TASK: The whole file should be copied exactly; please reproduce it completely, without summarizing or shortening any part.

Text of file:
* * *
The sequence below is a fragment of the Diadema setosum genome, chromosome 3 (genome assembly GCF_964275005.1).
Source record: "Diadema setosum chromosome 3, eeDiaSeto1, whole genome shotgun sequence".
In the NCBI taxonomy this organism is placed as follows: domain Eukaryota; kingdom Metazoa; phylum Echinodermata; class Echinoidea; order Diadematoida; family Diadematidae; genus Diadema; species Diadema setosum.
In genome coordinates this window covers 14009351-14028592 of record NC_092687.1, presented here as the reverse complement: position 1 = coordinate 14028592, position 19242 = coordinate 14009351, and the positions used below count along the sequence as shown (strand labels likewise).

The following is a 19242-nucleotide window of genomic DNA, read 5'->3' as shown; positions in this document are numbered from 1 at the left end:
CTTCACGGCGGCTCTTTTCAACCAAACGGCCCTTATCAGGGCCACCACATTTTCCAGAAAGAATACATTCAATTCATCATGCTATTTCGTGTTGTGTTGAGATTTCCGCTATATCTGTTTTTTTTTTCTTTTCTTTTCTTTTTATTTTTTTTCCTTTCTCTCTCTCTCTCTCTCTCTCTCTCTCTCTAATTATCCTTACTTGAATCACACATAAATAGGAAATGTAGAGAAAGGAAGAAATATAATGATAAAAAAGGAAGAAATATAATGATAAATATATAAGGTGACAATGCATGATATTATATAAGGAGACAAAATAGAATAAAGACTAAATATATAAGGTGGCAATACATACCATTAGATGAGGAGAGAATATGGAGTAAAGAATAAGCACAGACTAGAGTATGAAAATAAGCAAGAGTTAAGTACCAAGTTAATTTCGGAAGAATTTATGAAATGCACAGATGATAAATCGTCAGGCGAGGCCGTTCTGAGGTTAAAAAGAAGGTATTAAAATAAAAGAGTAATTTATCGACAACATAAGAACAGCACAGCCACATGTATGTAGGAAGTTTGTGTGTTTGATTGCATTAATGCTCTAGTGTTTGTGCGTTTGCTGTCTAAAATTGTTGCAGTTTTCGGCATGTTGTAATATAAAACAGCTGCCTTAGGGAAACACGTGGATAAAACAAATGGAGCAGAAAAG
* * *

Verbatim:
The sequence below is a fragment of the Diadema setosum genome, chromosome 3 (genome assembly GCF_964275005.1).
Source record: "Diadema setosum chromosome 3, eeDiaSeto1, whole genome shotgun sequence".
In the NCBI taxonomy this organism is placed as follows: domain Eukaryota; kingdom Metazoa; phylum Echinodermata; class Echinoidea; order Diadematoida; family Diadematidae; genus Diadema; species Diadema setosum.
In genome coordinates this window covers 14009351-14028592 of record NC_092687.1, presented here as the reverse complement: position 1 = coordinate 14028592, position 19242 = coordinate 14009351, and the positions used below count along the sequence as shown (strand labels likewise).

The following is a 19242-nucleotide window of genomic DNA, read 5'->3' as shown; positions in this document are numbered from 1 at the left end:
CTTCACGGCGGCTCTTTTCAACCAAACGGCCCTTATCAGGGCCACCACATTTTCCAGAAAGAATACATTCAATTCATCATGCTATTTCGTGTTGTGTTGAGATTTCCGCTATATCTGTTTTTTTTTTCTTTTCTTTTCTTTTTATTTTTTTTCCTTTCTCTCTCTCTCTCTCTCTCTCTCTCTCTCTAATTATCCTTACTTGAATCACACATAAATAGGAAATGTAGAGAAAGGAAGAAATATAATGATAAAAAAGGAAGAAATATAATGATAAATATATAAGGTGACAATGCATGATATTATATAAGGAGACAAAATAGAATAAAGACTAAATATATAAGGTGGCAATACATACCATTAGATGAGGAGAGAATATGGAGTAAAGAATAAGCACAGACTAGAGTATGAAAATAAGCAAGAGTTAAGTACCAAGTTAATTTCGGAAGAATTTATGAAATGCACAGATGATAAATCGTCAGGCGAGGCCGTTCTGAGGTTAAAAAGAAGGTATTAAAATAAAAGAGTAATTTATCGACAACATAAGAACAGCACAGCCACATGTATGTAGGAAGTTTGTGTGTTTGATTGCATTAATGCTCTAGTGTTTGTGCGTTTGCTGTCTAAAATTGTTGCAGTTTTCGGCATGTTGTAATATAAAACAGCTGCCTTAGGGAAACACGTGGATAAAACAAATGGAGCAGAAAAG